Written by: Burt Styler. Directed by: Charles Barton.
This episode opens in an unusual setting–a boardroom.
Apparently, the guys around the table have bid on a construction project, and now they are finding out who gets it.
Except Henry & Associates bid $13,218,000. We learn that this is the third time in a row that Henry has underbid Bill by a very small amount.
Bill has known Henry for 15 years and doesn’t want to believe he would do such a thing. Always a good sport, he heads over to congratulate Henry on getting the contract.
Meanwhile, at home, the twins are playing with their friend Norman and his new toy.
Norman plays back a recording of Jody talking.
The ever-patriotic Jody doesn’t have that problem.
Buffy overcomes her mike fright to do a pig imitation on tape, and then Jody does a bunny imitation.
The entry of French into the room gives the kids a better idea: They want to get him on tape. As Buffy says, “He has a beautiful voice…just like in a commercial.”
(I’m not sure if that’s an in-joke, but Sebastian Cabot did do some commercials.)
“Jody, I understand the principles of electromagnetic recording,” French replies.
Buffy suggests that they record him reading Winnie the Pooh, so they can listen to it at bedtime if French isn’t around.
French reminds them that a tape recorder can’t tuck in a blanket or fluff up a pillow.
Fortunately for the kids, another victim soon breezes into the room.
After Buffy hangs up the extension, Norman has a brainstorm.
Buffy and Jody know Cissy wouldn’t like the idea, but they don’t need much convincing to go along with it.
(The image above is so classically “teenage girl”–her posture, the pink phone. I like Cissy’s side-ponytails better than the side-bow look she’s been sporting frequently this season.)
It involves a boy named Roger Lund and Cissy’s attempts to attract his attention. She’d tried getting her sweater caught in his notebook (?) and even wearing “sexy stockings” (!), but nothing worked–until today. Her winning move? Dropping her tuna salad in his lap.
(It’s a good thing for the whole family that Cissy is so wholesome. Imagine the eye-opening secrets a real teenager might have been keeping in 1969.)
Bill says that if it’s secret, they can’t tell him about it. As a parent, I think I would pry into their “secret game,” but Bill is clearly distracted.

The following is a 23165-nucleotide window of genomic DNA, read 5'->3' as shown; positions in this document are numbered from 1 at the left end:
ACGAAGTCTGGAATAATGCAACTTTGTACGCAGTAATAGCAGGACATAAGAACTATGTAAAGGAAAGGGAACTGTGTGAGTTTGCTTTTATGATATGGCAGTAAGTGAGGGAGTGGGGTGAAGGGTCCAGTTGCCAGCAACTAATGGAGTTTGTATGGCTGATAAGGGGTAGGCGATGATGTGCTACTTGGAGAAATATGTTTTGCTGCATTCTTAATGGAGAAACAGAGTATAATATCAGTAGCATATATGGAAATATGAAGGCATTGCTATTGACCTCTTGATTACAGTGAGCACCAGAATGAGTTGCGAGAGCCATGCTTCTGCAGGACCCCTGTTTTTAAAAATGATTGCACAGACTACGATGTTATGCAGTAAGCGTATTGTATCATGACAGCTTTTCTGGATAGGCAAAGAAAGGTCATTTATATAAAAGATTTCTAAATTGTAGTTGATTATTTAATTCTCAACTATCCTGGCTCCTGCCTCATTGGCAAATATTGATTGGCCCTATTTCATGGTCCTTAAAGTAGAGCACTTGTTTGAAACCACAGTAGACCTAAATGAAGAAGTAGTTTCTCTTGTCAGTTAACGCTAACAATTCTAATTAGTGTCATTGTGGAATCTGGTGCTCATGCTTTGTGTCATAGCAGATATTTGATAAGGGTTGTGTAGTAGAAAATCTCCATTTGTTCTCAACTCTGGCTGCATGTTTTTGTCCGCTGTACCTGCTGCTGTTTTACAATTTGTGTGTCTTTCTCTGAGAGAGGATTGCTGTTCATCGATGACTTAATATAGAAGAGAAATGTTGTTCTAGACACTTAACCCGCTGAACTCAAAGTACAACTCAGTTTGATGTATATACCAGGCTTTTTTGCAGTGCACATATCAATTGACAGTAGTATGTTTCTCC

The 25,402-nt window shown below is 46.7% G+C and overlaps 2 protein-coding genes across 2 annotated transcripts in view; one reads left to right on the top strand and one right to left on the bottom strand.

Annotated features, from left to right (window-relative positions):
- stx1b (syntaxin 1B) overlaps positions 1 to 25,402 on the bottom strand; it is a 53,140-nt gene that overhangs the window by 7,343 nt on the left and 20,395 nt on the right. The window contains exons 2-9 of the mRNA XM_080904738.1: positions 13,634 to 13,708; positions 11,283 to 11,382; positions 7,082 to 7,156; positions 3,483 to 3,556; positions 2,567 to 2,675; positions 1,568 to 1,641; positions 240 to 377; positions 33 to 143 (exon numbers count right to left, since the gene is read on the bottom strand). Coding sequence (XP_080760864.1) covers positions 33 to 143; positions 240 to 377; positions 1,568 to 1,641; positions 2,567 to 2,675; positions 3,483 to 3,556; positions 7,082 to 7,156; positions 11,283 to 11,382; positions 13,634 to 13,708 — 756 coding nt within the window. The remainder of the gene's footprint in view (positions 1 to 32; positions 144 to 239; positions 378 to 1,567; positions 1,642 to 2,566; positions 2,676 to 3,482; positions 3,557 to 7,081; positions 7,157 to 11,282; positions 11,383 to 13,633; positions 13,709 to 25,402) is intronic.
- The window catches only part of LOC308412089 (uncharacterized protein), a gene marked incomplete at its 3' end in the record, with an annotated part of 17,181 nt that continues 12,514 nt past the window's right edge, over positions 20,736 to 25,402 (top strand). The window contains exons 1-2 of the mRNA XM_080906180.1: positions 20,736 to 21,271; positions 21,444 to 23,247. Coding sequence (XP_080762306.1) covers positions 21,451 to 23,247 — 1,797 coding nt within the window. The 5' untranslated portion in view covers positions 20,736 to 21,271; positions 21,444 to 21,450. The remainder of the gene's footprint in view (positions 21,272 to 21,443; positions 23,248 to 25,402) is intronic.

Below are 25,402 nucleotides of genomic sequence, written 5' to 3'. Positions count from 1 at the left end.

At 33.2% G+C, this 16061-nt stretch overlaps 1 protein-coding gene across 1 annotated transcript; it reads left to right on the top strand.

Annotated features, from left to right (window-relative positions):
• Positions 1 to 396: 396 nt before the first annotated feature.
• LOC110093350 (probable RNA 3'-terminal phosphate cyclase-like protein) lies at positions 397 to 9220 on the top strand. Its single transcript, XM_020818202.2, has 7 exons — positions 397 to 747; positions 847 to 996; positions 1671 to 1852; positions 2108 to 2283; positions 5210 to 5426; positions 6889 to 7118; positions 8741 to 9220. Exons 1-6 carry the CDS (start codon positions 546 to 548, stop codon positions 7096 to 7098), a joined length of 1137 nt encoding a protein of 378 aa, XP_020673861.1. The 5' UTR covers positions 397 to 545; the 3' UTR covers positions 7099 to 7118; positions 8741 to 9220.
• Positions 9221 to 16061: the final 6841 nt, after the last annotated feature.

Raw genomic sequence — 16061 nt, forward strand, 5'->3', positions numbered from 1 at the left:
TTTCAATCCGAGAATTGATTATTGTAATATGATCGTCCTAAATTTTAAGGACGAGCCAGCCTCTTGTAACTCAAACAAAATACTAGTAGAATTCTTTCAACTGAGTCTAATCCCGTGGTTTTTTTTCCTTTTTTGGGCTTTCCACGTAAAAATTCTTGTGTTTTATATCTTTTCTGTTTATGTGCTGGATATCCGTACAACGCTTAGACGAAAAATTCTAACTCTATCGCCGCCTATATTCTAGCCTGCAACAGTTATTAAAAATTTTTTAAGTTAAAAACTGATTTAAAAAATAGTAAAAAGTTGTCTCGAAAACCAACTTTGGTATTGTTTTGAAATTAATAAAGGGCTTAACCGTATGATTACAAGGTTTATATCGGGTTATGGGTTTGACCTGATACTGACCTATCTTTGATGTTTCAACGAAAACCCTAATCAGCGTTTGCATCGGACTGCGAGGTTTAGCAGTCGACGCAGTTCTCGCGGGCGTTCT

The twins agree that it was and start filling him in on all the deets–the new boyfriend named Roger, the tuna salad caper, and all.
Cissy’s annoyed, but she can’t pin down exactly what they did. They have French as a witness that they didn’t listen outside Cissy’s door or eavesdrop on the phone extension.
The next day, Norman and his tape recorder make another appearance.
The twins are game. As Buffy says, “It’s fun hearing what you’re not supposed to hear.”
He’s telling someone about a matter that is “not easily described without embarrassment.”
When Bill comes home a bit later, he hears French’s voice and calls to him.
The kids are playing back the recording they made–a recording of French attempting to order a “beard snood.”
I know Bill can’t barge in and shut the tape off before it’s over because then WE wouldn’t hear it…
(The interplay of facial expressions between Keith and Cabot is wonderful.)
“He’s mad,” Buffy says.
Bill uses the old I’m-not-mad-I’m-disappointed-in-you line, and points out that they have invaded Mr. French’s privacy.
“Privacy,” Jody corrects him, pronouncing it with a short “i,” as French would.
(A cumbersome joke to explain in writing, but amusing on the screen.)
Buffy and Jody are properly abashed, but Norman is unrepentant.
Sassy little brat, isn’t he?
The next day, we find ourselves in Bill’s office. He has reluctantly brought in an expert to look for bugs, though he still doesn’t believe he’s being recorded.
Props to you, prop guy!
The bug is hidden in a desk drawer’s handle.